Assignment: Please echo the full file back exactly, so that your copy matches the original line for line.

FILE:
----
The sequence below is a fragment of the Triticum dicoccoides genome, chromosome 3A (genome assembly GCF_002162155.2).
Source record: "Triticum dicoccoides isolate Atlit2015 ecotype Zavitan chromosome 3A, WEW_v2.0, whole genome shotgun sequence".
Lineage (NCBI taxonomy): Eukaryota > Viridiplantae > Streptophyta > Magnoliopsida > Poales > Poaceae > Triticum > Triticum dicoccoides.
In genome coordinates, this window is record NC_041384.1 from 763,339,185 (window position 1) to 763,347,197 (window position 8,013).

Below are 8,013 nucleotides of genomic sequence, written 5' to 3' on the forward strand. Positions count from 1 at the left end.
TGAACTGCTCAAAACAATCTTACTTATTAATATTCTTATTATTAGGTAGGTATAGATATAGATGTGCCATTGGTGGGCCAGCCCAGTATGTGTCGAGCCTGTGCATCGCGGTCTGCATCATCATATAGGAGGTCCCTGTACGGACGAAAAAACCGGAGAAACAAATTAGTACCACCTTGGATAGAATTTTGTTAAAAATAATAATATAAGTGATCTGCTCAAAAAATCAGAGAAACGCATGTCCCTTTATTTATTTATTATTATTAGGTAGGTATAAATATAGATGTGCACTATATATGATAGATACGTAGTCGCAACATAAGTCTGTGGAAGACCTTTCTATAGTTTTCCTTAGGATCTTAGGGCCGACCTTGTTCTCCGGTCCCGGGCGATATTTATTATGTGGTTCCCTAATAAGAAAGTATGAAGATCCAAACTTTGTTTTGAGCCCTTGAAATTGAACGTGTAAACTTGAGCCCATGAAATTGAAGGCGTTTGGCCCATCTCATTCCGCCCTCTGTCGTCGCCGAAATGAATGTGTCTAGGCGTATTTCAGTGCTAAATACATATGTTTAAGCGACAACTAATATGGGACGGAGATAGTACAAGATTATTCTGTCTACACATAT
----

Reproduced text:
The sequence below is a fragment of the Triticum dicoccoides genome, chromosome 3A (genome assembly GCF_002162155.2).
Source record: "Triticum dicoccoides isolate Atlit2015 ecotype Zavitan chromosome 3A, WEW_v2.0, whole genome shotgun sequence".
Lineage (NCBI taxonomy): Eukaryota > Viridiplantae > Streptophyta > Magnoliopsida > Poales > Poaceae > Triticum > Triticum dicoccoides.
In genome coordinates, this window is record NC_041384.1 from 763,339,185 (window position 1) to 763,347,197 (window position 8,013).

Below are 8,013 nucleotides of genomic sequence, written 5' to 3' on the forward strand. Positions count from 1 at the left end.
TGAACTGCTCAAAACAATCTTACTTATTAATATTCTTATTATTAGGTAGGTATAGATATAGATGTGCCATTGGTGGGCCAGCCCAGTATGTGTCGAGCCTGTGCATCGCGGTCTGCATCATCATATAGGAGGTCCCTGTACGGACGAAAAAACCGGAGAAACAAATTAGTACCACCTTGGATAGAATTTTGTTAAAAATAATAATATAAGTGATCTGCTCAAAAAATCAGAGAAACGCATGTCCCTTTATTTATTTATTATTATTAGGTAGGTATAAATATAGATGTGCACTATATATGATAGATACGTAGTCGCAACATAAGTCTGTGGAAGACCTTTCTATAGTTTTCCTTAGGATCTTAGGGCCGACCTTGTTCTCCGGTCCCGGGCGATATTTATTATGTGGTTCCCTAATAAGAAAGTATGAAGATCCAAACTTTGTTTTGAGCCCTTGAAATTGAACGTGTAAACTTGAGCCCATGAAATTGAAGGCGTTTGGCCCATCTCATTCCGCCCTCTGTCGTCGCCGAAATGAATGTGTCTAGGCGTATTTCAGTGCTAAATACATATGTTTAAGCGACAACTAATATGGGACGGAGATAGTACAAGATTATTCTGTCTACACATAT